22 September 2010

Brahminy Kite

This bird (Tamil: Krishna Parunthu) is found at Tiruvannamalai, and there are several Brahminy Kite nests by Samudram Lake. Where the nests are known, the birds are worshipped as representative of Garuda (the sacred Eagle), but this bird is actually a Kite.

The Brahminy Kite (Haliastur indus) is also known as the Red Backed Sea Eagle and the Singapore Bald Eagle. It is a medium-sized bird of prey in the family Accipitridae, which also includes other diurnal raptors such as eagles, buzzards and harriers.

Locals at Samudram coming to glimpse
their sacred bird

The bird hoping the visitors have
brought chicken bits

The Brahminy Kite has long broad rounded wings; short and rounded tail when fanned. Its head, neck and breast are white with rest of its body bright chestnut and primaries tipped black and feet yellow. In flight it exhibits slow, deep flapping and displays long, broadly angled wings.

Brahminy Kites are sedentary and do not migrate. They are more scavengers but also hunt for small prey (fish, crabs, shellfish, frogs, rodents, reptiles, even insects). They forage both over water and land, soaring 20-50m above the surface. Prey on the water surface is snatched with their talons but this bird doesn’t actually dive into water. This bird also scavenges from food scraps and garbage and flushes birds roosting on mudflats into flight to identify the weak. They are attracted to fires to catch fleeing animals. Their catch is eaten on the wing, to prevent theft. When several quarrel over a meal, they squeal.

Habitats best suited to Brahminy Kites are broad mudflat and freshwater wetlands such as rice fields and marshes and even in cultivated areas. The Brahminy Kite is a bird which prefers to be near water. It is especially common in coastal areas, by lakes or near large areas of rice fields. It is commonly found near human habitation and near rice fields it is the most common bird of prey.

Using his perch as a lookout

A Brahminy Kite with young


Brahminy Kites mate (November-December) on or near the nest which is generally located in tall trees. Although they do not share nesting trees, pairs may nest less than 100m apart. The nest is compact and made of twigs and sticks and often lined with dried mud. A first-time nest is usually thin, but as the pair reuse the site, the nest thickens. 2 eggs are laid, white with sparse red-brown blotches. Both parents raise the young.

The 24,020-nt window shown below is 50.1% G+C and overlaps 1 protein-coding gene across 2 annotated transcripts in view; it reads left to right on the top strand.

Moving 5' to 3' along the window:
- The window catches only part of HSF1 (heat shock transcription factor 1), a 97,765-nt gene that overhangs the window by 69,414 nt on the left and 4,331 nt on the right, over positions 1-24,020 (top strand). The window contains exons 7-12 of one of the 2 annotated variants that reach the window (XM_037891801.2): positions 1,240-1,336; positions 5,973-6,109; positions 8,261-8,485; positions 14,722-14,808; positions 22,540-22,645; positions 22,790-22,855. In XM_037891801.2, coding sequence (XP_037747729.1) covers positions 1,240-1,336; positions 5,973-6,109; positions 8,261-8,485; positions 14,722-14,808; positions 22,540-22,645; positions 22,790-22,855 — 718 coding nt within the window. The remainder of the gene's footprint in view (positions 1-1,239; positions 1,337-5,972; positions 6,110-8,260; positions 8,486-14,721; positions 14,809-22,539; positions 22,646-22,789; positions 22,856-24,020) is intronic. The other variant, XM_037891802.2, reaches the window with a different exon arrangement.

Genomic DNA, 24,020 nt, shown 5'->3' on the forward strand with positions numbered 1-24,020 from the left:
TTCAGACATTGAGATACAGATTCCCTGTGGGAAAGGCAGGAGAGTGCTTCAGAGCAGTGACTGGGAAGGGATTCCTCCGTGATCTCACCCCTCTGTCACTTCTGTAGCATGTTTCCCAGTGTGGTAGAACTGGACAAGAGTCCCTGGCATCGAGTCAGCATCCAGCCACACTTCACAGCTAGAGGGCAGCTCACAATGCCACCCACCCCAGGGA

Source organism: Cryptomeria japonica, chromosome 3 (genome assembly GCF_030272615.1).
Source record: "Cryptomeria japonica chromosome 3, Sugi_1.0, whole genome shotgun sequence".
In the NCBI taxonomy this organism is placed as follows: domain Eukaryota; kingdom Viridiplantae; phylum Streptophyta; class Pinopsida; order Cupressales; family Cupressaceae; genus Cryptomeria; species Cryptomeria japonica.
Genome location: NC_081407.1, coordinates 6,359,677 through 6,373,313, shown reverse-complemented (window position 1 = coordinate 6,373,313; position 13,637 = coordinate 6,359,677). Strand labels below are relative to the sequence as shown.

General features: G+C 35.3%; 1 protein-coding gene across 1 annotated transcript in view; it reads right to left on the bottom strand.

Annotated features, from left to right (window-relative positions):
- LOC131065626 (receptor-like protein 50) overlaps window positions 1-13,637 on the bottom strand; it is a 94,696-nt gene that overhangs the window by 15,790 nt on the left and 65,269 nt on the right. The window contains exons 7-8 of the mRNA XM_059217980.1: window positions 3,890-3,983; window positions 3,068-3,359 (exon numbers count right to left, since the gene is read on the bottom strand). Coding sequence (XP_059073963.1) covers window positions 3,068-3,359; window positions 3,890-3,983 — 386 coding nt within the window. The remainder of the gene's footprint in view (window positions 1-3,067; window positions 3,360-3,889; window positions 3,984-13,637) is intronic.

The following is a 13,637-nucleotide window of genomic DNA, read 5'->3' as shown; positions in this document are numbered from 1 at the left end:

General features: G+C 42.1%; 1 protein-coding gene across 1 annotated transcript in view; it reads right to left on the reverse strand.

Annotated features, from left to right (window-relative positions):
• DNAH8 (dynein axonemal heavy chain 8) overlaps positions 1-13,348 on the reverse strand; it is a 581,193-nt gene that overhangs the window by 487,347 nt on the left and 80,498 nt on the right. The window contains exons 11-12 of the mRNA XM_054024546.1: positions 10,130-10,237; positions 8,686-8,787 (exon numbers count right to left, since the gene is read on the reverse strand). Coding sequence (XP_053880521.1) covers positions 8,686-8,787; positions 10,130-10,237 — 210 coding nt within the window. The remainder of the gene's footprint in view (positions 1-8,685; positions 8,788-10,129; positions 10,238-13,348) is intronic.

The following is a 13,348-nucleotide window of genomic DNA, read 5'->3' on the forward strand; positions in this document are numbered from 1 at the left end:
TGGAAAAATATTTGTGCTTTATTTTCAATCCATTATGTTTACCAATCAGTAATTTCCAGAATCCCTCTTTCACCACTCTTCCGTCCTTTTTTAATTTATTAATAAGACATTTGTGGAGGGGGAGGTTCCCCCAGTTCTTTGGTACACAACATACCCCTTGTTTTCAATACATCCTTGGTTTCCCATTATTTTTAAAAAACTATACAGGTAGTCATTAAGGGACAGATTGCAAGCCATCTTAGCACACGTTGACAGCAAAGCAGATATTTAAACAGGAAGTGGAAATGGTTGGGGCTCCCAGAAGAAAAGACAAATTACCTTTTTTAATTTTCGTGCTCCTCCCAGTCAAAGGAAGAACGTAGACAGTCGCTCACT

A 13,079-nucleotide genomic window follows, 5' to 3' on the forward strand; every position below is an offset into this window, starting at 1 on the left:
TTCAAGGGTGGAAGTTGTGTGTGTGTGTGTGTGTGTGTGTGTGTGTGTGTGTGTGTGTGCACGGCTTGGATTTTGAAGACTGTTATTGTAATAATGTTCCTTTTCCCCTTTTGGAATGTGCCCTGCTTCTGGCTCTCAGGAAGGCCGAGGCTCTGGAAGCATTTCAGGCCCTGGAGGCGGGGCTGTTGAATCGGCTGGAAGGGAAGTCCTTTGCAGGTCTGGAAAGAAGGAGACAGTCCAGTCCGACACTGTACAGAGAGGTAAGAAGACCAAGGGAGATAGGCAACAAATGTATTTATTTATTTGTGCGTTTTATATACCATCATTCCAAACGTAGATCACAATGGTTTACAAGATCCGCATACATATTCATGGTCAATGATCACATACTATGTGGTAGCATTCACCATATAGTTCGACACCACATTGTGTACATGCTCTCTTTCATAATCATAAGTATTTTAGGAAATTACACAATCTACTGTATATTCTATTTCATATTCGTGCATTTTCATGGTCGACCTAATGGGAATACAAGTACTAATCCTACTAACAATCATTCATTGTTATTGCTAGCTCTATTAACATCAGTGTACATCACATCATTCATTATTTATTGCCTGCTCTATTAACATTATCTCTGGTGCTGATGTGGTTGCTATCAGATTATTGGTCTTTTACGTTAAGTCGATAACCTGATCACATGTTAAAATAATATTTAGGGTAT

The call of the Brahminy Kite is a thin mewing scream 'kweeaa' or 'kyeeer' usually while soaring. This bird which is very tolerant of humans, is an unfussy scavenger that can survive in a wide range of habitats. Although it is described as generally quiet, individuals which have been in constant or regular contact with humans tend to be noisier.

In flight

With feet pressed flat against its body

As the bird has a tendency to raid fish farms and steal chickens, it is sometimes regarded as a pest in other places in the world. In some S.E. Asia countries the bird, along with other types of Kite are hunted with the young taken for pets.

A juvenile Brahminy Kite

However in India the bird has great status due to its connection with Garuda. And its name i.e. Brahminy results from its association with the Indian God Vishnu.

A juvenile Brahminy Kite skimming
the water for food

1 comment:

Meenakshi Ammal said...

Yes the Brahminy Kite is quite lovely. They are very agreeable to being fed by people. And hereabouts, where they are worshipped as Lord Vishnu's vahana lots of people go out in the evenings with tasty morsels to leave on the ground for the birds.